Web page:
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Civil Litigation

Feb. 15, 2023

Frequency analysis in settlement

Frequency analysis gives the mediator a variety of ways to tweak the numbers to suggest to the parties that their gut estimates of the value of the case – or their apparently random starting offers and demands – are unsupported.

Civic Center Courthouse

Curtis E.A. Karnow

Judge, San Francisco County Superior Court

Trials, Settlements

Judge Karnow is author of "Litigation in Practice" (2017) and current co-author of Weil & Brown et al., "California Practice Guide: Civil Procedure Before Trial" (Rutter).

Many settlement conferences take a long time to get off the ground. They start with unrealistic posturing on both sides. Very low and very high numbers are thrown out with little hard analysis. The point is often precisely to posture, to send signals of toughness, to set expectations. Perhaps it’s done because counsel has heard about anchoring, the cognitive fallacy that causes people to make gut estimates based on irrelevant exposure to high and low numbers. (When people are first asked to recall the last few digits of their social security number before bidding, those with high numbers (897) will bid higher than those with low numbers (003).)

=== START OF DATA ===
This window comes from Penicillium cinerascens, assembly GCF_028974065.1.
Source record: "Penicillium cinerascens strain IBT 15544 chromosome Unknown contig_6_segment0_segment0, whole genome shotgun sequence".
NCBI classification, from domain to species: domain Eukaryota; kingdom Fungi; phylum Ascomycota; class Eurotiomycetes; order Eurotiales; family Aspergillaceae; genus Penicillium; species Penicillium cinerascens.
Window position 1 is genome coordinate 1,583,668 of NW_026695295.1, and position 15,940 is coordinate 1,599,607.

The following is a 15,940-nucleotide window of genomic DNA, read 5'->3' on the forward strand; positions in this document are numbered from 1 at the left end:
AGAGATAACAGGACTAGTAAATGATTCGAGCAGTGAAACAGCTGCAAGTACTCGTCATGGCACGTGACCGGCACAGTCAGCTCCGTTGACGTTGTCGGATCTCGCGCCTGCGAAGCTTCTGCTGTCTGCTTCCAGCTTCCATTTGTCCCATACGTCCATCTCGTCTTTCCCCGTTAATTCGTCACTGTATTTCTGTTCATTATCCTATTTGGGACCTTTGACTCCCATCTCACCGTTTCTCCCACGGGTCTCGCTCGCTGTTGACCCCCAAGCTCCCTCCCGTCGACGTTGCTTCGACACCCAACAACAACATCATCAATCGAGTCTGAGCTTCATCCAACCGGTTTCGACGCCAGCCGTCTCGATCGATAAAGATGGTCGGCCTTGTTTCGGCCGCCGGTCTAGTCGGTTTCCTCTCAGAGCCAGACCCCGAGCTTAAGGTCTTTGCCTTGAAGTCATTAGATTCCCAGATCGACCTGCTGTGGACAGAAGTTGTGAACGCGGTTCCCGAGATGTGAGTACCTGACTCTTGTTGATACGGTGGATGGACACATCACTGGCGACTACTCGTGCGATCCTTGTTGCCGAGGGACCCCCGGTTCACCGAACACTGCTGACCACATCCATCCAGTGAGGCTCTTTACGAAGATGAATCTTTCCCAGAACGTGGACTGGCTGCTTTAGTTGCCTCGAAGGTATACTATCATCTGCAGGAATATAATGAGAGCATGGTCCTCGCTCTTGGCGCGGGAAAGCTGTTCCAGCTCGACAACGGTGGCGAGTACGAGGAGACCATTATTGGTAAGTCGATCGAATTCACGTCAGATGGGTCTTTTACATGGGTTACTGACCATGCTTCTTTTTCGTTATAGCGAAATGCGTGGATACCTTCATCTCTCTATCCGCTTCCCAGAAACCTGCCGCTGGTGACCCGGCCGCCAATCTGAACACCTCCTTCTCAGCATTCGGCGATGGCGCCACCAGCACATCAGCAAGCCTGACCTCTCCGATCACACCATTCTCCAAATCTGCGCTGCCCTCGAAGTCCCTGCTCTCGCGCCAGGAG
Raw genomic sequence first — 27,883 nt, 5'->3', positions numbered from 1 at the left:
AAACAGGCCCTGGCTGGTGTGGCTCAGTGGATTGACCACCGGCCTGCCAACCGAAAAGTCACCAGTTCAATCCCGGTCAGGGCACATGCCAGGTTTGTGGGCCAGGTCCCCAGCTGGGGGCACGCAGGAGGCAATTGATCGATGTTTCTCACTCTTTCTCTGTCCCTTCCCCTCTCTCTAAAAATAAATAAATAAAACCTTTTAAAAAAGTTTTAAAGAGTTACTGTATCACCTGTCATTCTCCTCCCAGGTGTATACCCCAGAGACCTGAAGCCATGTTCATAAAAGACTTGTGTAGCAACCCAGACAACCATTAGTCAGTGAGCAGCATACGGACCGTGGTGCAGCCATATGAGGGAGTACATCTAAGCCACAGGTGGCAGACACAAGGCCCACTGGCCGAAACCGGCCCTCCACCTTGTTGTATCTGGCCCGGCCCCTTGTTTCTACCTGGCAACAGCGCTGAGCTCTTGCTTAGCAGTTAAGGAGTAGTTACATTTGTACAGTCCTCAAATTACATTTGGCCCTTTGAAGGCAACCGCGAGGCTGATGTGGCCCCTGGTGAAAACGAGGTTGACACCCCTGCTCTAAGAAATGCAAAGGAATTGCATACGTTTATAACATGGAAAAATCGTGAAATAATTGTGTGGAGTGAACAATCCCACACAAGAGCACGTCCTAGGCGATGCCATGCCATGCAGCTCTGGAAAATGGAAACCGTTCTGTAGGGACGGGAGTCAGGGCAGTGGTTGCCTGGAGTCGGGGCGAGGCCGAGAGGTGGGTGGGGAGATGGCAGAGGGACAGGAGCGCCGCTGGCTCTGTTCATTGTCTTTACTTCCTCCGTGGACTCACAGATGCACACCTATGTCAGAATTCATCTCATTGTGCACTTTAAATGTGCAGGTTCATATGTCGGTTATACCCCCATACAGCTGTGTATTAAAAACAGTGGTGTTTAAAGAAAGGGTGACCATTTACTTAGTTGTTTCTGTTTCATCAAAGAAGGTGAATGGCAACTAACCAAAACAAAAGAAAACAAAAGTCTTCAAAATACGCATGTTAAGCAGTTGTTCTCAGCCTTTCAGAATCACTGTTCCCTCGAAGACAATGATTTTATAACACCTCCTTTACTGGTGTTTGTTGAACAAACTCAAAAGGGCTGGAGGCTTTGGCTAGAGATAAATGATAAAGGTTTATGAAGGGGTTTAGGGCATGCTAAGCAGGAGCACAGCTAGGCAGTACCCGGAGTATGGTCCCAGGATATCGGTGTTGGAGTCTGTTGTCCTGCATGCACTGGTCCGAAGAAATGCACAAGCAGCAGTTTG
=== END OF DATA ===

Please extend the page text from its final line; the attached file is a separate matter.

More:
Getting past these posturing numbers and into the merits of the case takes time. Estimating the worth of a case is hard even when parties are trying to be analytical, because the analysis usually stops after just a couple of steps - the plaintiff claims $100, maybe she has a 50% chance of winning, so $50 seems right, discounted by something for settlement purposes.

But when there are multiple causes of action each with its own calculation of odds, or a spectrum of reasonable possible damages such as with pain and suffering, punitive damages, statutory penalties, or a series of items (like future medical bills) which the jury may or may not endorse, calculations rapidly disintegrate to gut reactions. We just estimate the estimates. But those won’t persuade the other side.